Newbie friction drive question - Snowblower Forum : Snow Blower Forums
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post #1 of 12 Old 03-01-2015, 02:25 PM Thread Starter
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Newbie friction drive question

On a new model ( mine) is it designed so that if traction is good and I'm trying to go through heavy , bucket height + of snow , the friction part should slip to protect the rest of the drive train to the wheels from too much stress ?

Phil

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post #2 of 12 Old 03-01-2015, 02:45 PM
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The wheels on my (nearly new) 24" Platimum just keep turning.

2014 Ariens 24" Platinum
2010 Yard Machines 600 Series, 24" w/179cc MTD engine
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post #3 of 12 Old 03-01-2015, 03:26 PM Thread Starter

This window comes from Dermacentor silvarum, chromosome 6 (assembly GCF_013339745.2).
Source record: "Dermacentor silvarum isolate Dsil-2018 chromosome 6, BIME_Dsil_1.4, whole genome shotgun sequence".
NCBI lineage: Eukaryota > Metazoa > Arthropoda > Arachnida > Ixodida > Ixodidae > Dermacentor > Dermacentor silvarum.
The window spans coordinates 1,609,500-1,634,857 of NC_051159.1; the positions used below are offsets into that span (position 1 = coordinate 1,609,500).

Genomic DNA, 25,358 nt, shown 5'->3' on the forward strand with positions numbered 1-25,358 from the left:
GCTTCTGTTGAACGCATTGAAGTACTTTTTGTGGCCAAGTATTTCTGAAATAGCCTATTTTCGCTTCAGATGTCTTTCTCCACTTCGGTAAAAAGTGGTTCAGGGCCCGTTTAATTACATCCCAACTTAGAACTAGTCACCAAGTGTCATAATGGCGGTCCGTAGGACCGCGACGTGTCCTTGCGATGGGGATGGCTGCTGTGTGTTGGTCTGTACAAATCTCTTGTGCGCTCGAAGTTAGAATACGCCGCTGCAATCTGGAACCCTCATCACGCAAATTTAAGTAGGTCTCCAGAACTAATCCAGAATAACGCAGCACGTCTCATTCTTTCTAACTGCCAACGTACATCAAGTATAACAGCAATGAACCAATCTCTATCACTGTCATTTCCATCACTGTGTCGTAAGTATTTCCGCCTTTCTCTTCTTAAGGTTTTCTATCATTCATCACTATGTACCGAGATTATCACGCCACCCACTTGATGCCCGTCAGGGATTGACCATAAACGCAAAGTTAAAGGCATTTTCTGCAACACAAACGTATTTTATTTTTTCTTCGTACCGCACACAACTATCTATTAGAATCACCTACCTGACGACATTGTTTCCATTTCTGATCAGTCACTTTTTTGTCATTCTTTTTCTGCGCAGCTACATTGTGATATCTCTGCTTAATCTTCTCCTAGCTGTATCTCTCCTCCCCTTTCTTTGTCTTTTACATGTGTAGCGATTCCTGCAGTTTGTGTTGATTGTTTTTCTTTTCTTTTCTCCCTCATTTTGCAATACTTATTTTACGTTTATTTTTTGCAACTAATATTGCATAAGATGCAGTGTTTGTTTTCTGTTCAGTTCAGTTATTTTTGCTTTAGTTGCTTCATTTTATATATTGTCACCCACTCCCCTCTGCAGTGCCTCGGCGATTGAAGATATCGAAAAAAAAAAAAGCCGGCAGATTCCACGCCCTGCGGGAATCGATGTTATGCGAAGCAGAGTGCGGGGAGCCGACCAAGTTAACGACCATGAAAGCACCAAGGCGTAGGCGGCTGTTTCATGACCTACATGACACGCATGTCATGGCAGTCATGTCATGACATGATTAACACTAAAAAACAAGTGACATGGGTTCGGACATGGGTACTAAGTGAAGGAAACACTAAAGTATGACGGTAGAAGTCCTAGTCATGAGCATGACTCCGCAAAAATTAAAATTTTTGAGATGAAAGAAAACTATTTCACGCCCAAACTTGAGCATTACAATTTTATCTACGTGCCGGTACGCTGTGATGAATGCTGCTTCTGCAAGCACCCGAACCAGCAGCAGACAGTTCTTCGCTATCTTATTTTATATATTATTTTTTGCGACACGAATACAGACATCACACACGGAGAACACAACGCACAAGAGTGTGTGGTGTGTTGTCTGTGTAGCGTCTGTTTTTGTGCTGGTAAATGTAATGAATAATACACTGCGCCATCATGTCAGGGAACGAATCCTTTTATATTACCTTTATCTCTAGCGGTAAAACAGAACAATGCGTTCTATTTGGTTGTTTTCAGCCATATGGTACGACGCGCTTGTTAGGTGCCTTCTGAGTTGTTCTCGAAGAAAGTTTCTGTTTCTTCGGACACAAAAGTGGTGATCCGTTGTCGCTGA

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Originally Posted by enigma-2 View Post
The wheels on my (nearly new) 24" Platimum just keep turning.
That's what I thought , but being new to snowblowers I just wanted to check. My only real experiences with friction drive are from an old snapper comet 30 , the only thing that would stop it was a loss of traction trying to push over saplings after they got close to 2" diameter The only wear on the drive disk was because I liked to put it into high gear , dump the clutch , and see how far I could ride a wheelie

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post #4 of 12 Old 03-01-2015, 03:30 PM Thread Starter